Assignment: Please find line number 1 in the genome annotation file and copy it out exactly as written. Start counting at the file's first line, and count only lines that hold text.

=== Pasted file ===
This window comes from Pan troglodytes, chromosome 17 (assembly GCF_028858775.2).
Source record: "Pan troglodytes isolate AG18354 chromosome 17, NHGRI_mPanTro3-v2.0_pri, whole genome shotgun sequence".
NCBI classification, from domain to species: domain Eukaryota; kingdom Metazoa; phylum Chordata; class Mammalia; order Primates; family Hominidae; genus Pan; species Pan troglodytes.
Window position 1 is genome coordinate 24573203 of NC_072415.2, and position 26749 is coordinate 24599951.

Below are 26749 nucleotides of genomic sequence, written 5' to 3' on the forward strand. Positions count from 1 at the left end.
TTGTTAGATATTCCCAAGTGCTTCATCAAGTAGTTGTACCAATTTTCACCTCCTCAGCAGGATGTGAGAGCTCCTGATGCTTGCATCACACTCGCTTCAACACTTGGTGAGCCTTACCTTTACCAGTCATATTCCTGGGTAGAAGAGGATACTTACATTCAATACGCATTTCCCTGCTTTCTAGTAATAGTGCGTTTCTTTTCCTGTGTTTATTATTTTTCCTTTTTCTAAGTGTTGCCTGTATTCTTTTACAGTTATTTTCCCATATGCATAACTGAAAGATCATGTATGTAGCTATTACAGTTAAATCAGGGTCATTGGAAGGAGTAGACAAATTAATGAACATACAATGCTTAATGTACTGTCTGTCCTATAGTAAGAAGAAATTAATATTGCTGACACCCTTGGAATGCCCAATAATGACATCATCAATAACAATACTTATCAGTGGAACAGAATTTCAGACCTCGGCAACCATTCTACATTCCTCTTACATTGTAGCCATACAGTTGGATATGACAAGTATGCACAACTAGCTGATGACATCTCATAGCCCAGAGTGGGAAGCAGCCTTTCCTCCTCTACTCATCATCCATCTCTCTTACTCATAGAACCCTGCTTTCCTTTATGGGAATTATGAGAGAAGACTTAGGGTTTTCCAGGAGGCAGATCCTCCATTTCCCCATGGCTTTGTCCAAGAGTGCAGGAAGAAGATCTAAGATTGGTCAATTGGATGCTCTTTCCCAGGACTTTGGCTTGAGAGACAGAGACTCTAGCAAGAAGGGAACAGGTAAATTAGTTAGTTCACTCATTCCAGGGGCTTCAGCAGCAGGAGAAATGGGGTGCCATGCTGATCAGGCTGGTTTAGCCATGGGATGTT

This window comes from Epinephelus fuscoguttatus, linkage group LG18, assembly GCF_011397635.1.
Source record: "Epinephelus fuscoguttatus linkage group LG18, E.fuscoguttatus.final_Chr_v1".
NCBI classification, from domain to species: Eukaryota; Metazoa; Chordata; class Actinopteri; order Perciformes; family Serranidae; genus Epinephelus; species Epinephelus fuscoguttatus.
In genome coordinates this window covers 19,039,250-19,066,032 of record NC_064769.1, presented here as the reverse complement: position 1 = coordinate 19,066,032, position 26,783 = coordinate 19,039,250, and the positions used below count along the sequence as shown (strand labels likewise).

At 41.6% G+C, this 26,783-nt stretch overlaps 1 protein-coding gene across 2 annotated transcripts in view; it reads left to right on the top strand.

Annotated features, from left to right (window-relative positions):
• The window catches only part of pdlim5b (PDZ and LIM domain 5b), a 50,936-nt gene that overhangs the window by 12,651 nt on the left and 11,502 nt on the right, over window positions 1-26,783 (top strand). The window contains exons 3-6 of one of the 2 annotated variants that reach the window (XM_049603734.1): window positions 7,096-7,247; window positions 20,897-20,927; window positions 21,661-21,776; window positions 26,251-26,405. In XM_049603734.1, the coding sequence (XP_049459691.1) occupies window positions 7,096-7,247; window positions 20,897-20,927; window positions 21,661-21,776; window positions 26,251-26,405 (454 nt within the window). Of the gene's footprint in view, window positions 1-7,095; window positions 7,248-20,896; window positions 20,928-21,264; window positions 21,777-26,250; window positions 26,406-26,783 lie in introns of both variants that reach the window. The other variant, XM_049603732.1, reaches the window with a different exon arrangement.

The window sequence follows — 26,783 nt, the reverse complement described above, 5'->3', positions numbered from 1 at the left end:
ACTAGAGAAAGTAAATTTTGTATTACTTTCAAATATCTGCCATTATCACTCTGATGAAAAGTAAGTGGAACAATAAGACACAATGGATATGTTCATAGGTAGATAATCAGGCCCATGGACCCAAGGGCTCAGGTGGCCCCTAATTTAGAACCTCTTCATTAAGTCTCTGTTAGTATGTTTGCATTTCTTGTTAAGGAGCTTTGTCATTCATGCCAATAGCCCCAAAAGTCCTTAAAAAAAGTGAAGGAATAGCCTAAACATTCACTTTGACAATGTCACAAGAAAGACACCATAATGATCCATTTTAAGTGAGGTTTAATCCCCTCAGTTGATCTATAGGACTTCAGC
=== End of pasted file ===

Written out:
This window comes from Pan troglodytes, chromosome 17 (assembly GCF_028858775.2).